ILNews

Judges rule cop won't have new trial on murder, arson charges

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An Evansville police officer who killed his mistress more than 20 years ago wasn’t able to convince the Indiana Court of Appeals Wednesday that he is entitled to post-conviction relief.

Glenn Patrick Bradford raised several issues on appeal after Vanderburgh Circuit Judge Carld Heldt denied his petition for relief last year. Among those, Bradford argued that Bunch v. State, 964 N.E.2d 274 (Ind. Ct. App. 2012), supports his claim that newly discovered evidence relating to a fire that broke out at Tammy Lohr’s house entitled him to a new trial.

Bradford and Lohr had an extramarital affair for four years until Bradford attempted to end the affair. He would often stop by her house before and after his night shift. In August 1992, he reported a fire at her house at 6:35 a.m. and gave conflicting reports to others on the scene as to whether he went inside and where Lohr’s body was. Investigators believed the fire couldn’t have been burning for more than a few minutes when firefighters responded and that it was intentionally set. Lohr’s body had multiple stab wounds.

Bradford was charged and convicted of murder and arson and sentenced to the maximum of 80 years.

At his hearing for post-conviction relief, Douglas Carpenter testified on behalf of Bradford and concluded that the fire began between 4:30 a.m. and 6 a.m. Bradford argued that this is newly discovered evidence that entitles him to a new trial. But his testimony was largely cumulative of Barker Davie’s, who testified at trial that the fire had started before Bradford arrived at the house. In addition, many of the tests that Carpenter used to come to his conclusion were possible at the time of Bradford’s trial, and his testimony was not based on major advancements in fire investigation science, as was the case in Bunch, Senior Judge Randal T. Shepard wrote in Glenn Patrick Bradford v. State of Indiana, 82A01-1203-PC-129.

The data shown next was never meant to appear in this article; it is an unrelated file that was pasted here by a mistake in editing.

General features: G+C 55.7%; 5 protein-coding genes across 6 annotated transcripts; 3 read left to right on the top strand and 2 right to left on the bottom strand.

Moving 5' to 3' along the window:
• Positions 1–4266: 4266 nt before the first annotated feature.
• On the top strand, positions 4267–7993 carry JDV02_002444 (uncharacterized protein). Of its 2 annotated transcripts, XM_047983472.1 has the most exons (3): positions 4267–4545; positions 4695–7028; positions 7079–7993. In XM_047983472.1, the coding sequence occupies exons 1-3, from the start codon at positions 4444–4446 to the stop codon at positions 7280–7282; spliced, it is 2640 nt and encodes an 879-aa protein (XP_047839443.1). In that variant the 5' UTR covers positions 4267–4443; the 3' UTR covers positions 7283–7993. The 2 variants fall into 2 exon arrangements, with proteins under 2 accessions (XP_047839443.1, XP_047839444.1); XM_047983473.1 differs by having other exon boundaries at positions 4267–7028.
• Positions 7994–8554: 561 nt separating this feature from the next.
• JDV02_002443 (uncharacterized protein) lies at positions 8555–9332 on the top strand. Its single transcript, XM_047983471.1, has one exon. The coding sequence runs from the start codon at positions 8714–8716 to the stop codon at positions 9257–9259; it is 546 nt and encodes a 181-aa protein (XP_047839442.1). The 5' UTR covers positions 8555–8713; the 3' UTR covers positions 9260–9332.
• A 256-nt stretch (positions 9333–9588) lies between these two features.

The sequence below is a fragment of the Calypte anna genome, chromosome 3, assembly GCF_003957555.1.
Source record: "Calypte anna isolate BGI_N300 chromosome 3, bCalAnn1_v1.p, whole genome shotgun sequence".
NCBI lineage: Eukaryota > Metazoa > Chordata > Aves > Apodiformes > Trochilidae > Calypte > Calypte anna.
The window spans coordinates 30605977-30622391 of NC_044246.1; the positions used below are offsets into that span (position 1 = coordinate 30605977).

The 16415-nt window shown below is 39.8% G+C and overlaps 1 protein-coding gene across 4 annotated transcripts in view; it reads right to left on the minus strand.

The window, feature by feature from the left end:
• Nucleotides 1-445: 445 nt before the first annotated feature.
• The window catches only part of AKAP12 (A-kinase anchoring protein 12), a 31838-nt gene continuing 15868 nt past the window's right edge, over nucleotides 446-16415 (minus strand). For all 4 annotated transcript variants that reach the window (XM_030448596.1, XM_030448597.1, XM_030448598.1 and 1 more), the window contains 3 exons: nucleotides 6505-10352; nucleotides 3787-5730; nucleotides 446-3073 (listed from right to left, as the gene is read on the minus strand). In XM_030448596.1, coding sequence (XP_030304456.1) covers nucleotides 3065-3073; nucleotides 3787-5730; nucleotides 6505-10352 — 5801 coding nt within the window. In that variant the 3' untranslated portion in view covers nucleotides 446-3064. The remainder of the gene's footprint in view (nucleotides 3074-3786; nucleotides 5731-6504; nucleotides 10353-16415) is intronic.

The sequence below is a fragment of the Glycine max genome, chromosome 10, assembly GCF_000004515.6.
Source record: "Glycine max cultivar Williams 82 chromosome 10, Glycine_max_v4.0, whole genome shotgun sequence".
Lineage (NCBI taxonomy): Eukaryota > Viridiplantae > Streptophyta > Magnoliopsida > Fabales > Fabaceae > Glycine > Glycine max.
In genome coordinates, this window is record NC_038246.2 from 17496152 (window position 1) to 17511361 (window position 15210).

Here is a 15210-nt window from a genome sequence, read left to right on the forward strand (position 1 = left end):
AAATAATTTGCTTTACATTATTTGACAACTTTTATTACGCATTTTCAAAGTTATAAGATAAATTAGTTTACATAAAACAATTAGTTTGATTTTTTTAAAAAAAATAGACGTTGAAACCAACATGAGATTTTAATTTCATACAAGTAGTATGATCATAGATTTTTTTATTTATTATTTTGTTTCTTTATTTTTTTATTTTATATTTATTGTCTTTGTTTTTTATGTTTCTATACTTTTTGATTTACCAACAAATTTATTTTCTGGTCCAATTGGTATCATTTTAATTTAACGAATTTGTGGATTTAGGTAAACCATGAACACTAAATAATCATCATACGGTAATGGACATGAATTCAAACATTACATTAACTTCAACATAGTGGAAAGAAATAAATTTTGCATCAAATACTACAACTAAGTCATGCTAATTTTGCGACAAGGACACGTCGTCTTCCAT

Bradford also raised claims of ineffective assistance of his trial and appellate attorneys, but the judges only found an instance of ineffective assistance when his attorney didn’t object to a final jury instruction regarding the consideration of prior statements as substantive evidence of guilt. Considering the entirety of the case and his counsel’s vigorous pursuit of an alibi defense, among other things, the COA determined Bradford wasn’t prejudiced by his trial attorney’s error.

The judges found no reason to overturn the denial of his petition for post-conviction relief.

 

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  1. Just an aside, but regardless of the outcome, I 'm proud of Judge William Hughes. He was the original magistrate on the Home place issue. He ruled for Home Place, and was primaried by Brainard for it. Their tool Poindexter failed to unseat Hughes, who won support for his honesty and courage throughout the county, and he was reelected Judge of Hamilton County's Superior Court. You can still stand for something and survive. Thanks, Judge Hughes!

  2. CCHP's real accomplishment is the 2015 law signed by Gov Pence that basically outlaws any annexation that is forced where a 65% majority of landowners in the affected area disagree. Regardless of whether HP wins or loses, the citizens of Indiana will not have another fiasco like this. The law Gov Pence signed is a direct result of this malgovernance.

  3. I gave tempparry guardship to a friend of my granddaughter in 2012. I went to prison. I had custody. My daughter went to prison to. We are out. My daughter gave me custody but can get her back. She was not order to give me custody . but now we want granddaughter back from friend. She's 14 now. What rights do we have

  4. This sure is not what most who value good governance consider the Rule of Law to entail: "In a letter dated March 2, which Brizzi forwarded to IBJ, the commission dismissed the grievance “on grounds that there is not reasonable cause to believe that you are guilty of misconduct.”" Yet two month later reasonable cause does exist? (Or is the commission forging ahead, the need for reasonable belief be damned? -- A seeming violation of the Rules of Profession Ethics on the part of the commission) Could the rule of law theory cause one to believe that an explanation is in order? Could it be that Hoosier attorneys live under Imperial Law (which is also a t-word that rhymes with infamy) in which the Platonic guardians can do no wrong and never owe the plebeian class any explanation for their powerful actions. (Might makes it right?) Could this be a case of politics directing the commission, as celebrated IU Mauer Professor (the late) Patrick Baude warned was happening 20 years ago in his controversial (whisteblowing) ethics lecture on a quite similar topic: http://www.repository.law.indiana.edu/cgi/viewcontent.cgi?article=1498&context=ilj

  5. I have a case presently pending cert review before the SCOTUS that reveals just how Indiana regulates the bar. I have been denied licensure for life for holding the wrong views and questioning the grand inquisitors as to their duties as to state and federal constitutional due process. True story: https://www.scribd.com/doc/299040839/2016Petitionforcert-to-SCOTUS Shorter, Amici brief serving to frame issue as misuse of govt licensure: https://www.scribd.com/doc/312841269/Thomas-More-Society-Amicus-Brown-v-Ind-Bd-of-Law-Examiners

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